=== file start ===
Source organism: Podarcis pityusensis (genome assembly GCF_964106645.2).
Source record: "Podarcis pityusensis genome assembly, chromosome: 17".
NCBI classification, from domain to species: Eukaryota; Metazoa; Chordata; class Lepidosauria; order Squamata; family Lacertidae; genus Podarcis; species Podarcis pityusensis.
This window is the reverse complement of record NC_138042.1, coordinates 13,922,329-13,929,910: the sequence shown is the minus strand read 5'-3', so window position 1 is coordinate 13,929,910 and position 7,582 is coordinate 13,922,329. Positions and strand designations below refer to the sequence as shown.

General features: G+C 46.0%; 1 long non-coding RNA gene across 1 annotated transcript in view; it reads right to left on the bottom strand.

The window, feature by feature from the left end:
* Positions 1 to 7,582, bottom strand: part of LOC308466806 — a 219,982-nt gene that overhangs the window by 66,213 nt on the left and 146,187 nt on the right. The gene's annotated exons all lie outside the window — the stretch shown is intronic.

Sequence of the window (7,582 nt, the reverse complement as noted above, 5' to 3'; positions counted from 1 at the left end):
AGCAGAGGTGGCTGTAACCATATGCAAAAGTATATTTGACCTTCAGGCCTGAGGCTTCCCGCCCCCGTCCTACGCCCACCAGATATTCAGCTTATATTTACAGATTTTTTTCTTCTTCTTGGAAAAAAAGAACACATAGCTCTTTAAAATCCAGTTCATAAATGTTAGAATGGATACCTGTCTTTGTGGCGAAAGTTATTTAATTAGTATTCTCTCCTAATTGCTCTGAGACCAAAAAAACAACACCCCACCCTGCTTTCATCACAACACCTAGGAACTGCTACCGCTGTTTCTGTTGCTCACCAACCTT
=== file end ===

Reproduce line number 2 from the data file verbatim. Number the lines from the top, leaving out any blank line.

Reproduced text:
Source record: "Podarcis pityusensis genome assembly, chromosome: 17".